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Horse News | Top News Stories Of 2011

Posted By: JR

A top news story for 2011 in the Hungry Horse News is likely thesame for every other newspaper – impacts of the continuingrecession. But locally there’s been some signs of improvement.

Other top stories include a deal to stop coal mining in theheadwaters of the North Fork of the Flathead River, talk of tearingdown the historic Red Bridge, changing of the guard at City Hall,and a young wrangler whose stand against a grizzly bear got her aseat on The Late Show with David Letterman.

The economy

The three-year old credit crisis and high unemployment continuedto dog the local economy this year. Unemployment was 14.1 percentin January, tapering off to 10.6 percent in November, and thevolume of residential home sales fell a slight amount compared to2010.

With 14 homes in or near foreclosure in Columbia Falls alone,the city’s real estate broker recommended lot prices be lowered intwo subdivisions the city owns north of town.

Raw land and subdivisions were the hardest hit in the realestate market. Four of six subdivision plats in Columbia Falls haveexpired, and Glacier Bank sued this year to foreclose a subdivisionin Hungry Horse once slated for 900 units.

Hope turned to the Columbia Falls Aluminum Co. smelter, whichhas been shut down since October 2009. In August, Bonneville PowerAdministration officials held an open house in Columbia Falls toannounce a possible power contract for the aging plant, but nodeals with Swiss-based owner Glencore have been forthcoming.

Meanwhile, skilled workers headed east to the Williston Basinoil fields for good-paying jobs. A Halliburton representative wasin the Flathead this summer looking for 300 more workers. BNSFRailway hired 415 new workers in Montana this year, although manyare on call awaiting assignments. Plum Creek CEO Rick Holley wasbullish on the timber company’s future, which plans to process thesame amount of locally harvested timber in 2012 as last year.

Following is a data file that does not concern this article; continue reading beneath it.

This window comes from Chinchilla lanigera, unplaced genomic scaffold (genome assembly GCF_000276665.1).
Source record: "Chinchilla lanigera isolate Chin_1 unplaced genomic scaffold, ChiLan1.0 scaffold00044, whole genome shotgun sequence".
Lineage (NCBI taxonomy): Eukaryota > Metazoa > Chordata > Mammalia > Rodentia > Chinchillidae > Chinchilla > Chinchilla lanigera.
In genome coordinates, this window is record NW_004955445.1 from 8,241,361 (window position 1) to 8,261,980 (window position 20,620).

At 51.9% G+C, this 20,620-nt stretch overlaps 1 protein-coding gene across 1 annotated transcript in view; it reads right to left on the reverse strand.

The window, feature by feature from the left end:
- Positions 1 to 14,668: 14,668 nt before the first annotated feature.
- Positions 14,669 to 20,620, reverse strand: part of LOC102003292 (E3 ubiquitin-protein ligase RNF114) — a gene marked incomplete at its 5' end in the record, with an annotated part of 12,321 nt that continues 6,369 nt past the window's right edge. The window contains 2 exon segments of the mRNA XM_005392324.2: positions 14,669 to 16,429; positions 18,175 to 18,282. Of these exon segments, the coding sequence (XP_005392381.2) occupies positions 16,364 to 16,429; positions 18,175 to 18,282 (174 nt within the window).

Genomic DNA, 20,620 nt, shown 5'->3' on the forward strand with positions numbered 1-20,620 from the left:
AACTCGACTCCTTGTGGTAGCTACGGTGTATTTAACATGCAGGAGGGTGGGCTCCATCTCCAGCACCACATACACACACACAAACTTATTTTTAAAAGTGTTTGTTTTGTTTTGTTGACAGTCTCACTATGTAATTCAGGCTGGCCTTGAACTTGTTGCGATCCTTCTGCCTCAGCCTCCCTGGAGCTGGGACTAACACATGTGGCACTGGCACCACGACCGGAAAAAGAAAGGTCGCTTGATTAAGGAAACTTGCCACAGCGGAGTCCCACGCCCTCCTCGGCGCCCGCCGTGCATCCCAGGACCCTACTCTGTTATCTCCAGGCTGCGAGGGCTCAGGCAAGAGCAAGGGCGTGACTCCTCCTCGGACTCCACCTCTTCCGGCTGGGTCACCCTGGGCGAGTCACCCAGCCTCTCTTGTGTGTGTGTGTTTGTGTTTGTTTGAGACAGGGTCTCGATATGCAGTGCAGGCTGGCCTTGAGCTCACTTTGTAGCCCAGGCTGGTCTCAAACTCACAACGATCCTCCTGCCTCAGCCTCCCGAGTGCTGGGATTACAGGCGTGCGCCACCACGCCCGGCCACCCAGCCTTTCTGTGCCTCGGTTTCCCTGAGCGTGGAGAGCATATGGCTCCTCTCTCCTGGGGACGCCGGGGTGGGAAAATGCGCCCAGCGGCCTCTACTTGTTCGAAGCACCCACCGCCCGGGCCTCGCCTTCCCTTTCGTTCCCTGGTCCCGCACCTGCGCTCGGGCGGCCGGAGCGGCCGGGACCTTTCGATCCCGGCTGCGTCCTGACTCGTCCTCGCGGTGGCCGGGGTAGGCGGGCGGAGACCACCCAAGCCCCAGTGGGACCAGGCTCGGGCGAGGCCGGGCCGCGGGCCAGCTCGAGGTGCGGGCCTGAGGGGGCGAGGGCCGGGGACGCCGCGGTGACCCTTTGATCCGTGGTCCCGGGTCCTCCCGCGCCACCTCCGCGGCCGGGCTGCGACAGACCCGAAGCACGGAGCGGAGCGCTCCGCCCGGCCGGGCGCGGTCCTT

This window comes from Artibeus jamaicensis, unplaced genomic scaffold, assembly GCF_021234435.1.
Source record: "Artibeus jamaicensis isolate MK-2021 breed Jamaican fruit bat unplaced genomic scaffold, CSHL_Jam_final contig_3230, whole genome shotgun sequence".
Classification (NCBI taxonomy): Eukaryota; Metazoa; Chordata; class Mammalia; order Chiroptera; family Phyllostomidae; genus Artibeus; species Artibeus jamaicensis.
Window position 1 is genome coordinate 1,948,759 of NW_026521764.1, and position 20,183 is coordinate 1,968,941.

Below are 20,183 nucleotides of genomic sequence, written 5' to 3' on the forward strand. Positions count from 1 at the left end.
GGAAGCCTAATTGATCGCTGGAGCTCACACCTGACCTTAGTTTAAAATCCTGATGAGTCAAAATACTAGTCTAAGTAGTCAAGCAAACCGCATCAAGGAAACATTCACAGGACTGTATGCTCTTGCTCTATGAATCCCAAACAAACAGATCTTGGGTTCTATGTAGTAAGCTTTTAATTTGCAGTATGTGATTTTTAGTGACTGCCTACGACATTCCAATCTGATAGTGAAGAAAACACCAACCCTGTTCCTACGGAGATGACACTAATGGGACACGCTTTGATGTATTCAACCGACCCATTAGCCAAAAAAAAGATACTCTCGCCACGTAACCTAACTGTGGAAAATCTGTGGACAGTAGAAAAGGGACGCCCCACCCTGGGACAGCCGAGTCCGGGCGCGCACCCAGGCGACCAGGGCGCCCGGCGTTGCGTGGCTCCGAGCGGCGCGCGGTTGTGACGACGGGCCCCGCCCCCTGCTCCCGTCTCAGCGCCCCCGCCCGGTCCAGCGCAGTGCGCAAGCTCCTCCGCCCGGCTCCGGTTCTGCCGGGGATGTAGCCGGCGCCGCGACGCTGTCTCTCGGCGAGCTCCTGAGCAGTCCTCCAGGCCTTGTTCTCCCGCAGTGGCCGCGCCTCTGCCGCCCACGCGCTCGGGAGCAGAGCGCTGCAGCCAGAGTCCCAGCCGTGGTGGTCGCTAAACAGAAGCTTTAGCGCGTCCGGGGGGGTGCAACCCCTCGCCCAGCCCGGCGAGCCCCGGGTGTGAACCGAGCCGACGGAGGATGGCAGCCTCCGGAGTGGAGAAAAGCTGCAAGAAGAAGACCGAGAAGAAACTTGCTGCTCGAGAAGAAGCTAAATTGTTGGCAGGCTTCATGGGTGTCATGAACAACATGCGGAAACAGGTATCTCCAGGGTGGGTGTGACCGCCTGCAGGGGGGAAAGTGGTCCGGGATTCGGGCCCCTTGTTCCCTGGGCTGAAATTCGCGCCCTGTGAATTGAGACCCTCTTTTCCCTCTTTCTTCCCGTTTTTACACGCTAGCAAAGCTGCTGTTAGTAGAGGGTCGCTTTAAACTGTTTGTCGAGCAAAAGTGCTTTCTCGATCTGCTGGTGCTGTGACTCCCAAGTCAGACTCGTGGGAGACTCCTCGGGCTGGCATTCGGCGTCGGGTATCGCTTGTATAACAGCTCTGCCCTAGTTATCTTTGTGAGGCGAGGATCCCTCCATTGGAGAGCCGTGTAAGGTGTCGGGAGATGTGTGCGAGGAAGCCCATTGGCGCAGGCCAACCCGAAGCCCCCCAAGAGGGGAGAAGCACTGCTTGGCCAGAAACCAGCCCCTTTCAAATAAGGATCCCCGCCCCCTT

B.C. coal mine

Forty years after the Flathead Coalition formed to stop coalmining in the headwaters of the North Fork of the Flathead River,the British Columbian provincial government passed a lawprohibiting mining, oil drilling and natural gas extraction in thearea just across the U.S.-Canada border.

Efforts to protect the one of the wildest places in the Lower 48included baseline studies, lobbying by conservation groups andGlacier National Park, drafting of international memos andtreaties, retiring oil and gas leases, and finally buying offcompanies with exploration investments on 400,000 acres on theCanadian side of the drainage.